I’m a sucker for safari-spec Porsches, so it was an exciting time to see the real deal. Is it better than a factory 1978 911 SC Safari in Martini Racing colors?


Next to the Porsche is another icon from the same year: the Mercedes-Benz 450 SLC AMG Mampe. Liqueur maker Mampe was interested in promoting its Lufthansa Cocktail and found a partner in Mercedes. The Silver Hammer had one of the largest engines on the track, a 4.5-liter V8 producing 375 horsepower. The car is equipped with a 3-speed automatic transmission and can reach speeds of 170 mph.


Looking at this Judd-powered V8 BMW E36 that belonged to the late Georg Plasa, I hope the weather is better outside. Imagine golden hour light streaming through the windows and bathing this amazing machine…


Around the corner is another performance block. Audi’s legendary Sport Quattro S1 E2 – great value for money. I have nothing to say about this original car, so let’s enjoy it.


Even after the E1 S2, there was another car that gave me goosebumps.

This brutal 1,000hp VW Golf from Dahlbäck Racing was all over the internet about ten years ago, so seeing it in person is pretty cool. It was featured on Speedhunters back in 2008, so if you want to see what makes this fire-breather great, check it out.


On my way back, I noticed another small room with an exciting collection of cars. A McLaren supercar, an outdated Porsche RWB and a Nissan Skyline R32 GT-R are sure to make the perfect combination in any car enthusiast’s garage.


The PACE Auto Museum was everything I was hoping for and more. It’s amazing how all this is possible thanks to JP’s huge fan base.


The next day, I drove back to Dortmund through several cities. Because I was hungry, but mainly because I wanted to visit the JP Performance headquarters.

Essentially, this is Jean-Pierre’s tuning workshop, where all of his cars are built. The showroom area is always on display with some tuned cars, performance parts and various aftermarket wheels.


Because I was uninvited, no one could open the actual studio doors for me and show me what JP Performance was doing at the time. I will make sure to prepare more for my next visit.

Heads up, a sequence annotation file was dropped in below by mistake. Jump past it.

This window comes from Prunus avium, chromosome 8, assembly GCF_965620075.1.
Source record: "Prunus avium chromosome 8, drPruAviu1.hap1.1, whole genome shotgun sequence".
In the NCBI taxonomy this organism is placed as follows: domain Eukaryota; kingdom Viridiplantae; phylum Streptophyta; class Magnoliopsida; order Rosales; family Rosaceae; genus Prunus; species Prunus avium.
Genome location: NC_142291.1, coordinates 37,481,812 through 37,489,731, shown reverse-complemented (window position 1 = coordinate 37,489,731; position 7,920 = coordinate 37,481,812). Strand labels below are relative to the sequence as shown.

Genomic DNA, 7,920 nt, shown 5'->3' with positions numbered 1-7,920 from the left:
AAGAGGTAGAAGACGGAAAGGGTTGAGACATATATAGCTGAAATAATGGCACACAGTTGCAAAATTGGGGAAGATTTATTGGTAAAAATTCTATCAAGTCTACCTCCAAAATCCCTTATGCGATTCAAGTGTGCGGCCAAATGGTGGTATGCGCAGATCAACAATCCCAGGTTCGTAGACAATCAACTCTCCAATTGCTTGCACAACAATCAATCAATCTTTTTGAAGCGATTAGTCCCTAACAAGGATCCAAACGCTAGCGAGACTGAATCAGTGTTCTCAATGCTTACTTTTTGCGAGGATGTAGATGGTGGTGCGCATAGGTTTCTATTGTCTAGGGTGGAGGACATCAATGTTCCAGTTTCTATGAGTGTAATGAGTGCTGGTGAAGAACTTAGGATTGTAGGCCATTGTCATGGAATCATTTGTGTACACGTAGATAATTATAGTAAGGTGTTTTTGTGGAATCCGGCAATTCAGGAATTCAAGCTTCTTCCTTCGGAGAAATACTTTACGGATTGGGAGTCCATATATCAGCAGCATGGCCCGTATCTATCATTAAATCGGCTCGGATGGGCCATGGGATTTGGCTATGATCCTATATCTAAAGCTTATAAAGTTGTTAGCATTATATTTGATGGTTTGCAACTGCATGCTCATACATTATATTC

As I mentioned, I was hungry, so I ran across the street to a fast food restaurant also run under the JP empire – Big Boost Burger.


Here they are – Jean-Pierre’s personal project car, which I expected to find in a museum.


JP’s rear-engined Mk2 Golf was featured on Speedhunters, and the other cars were just a few shots from my 2022 Ultrarace event coverage. The Beetle GT was envisioned by JP and Andras Belzek of Prior Design as a car that never made it to production, featuring the 2.5-litre TFSi engine from the Audi RS3.


JP’s Mk5 Toyota Supra also has an engine swap, but it’s not the 2JZ you might expect. At the heart of this A90 is the BMW M V10.


The mysterious Pandem-kitted 86 was 2JZ swapped.


Across the room, the latest BMW M4 CSL is parked next to a white Volkswagen Polo, JP’s first car.


Although Big Boost Burger is first and foremost a restaurant, the area somehow feels like a bit of an extension of the museum’s subterranean section, with automotive art on the walls, a pool table lit by the headlights of a Golf GTI, and a Window adjustment facility to JP dynamometer.


See the front bumper on Ken Block’s Ford Focus Rally taking a different hit after the tragic incident on January 2.


After a moment of contemplation, I headed to the counter, ordered — and ate — a juicy cheeseburger.

After visiting all three of JP’s locations, it’s hard to underestimate how much of Jean Pierre’s life was devoted to car culture. His commitment is inspiring, from the attention to detail to how crazy he goes with each project car. I can’t wait to see what rolls out of his garage this summer.

Vladimir Lyadov
Instagram: wheelsbywovka
Because @wheelsbywovka.com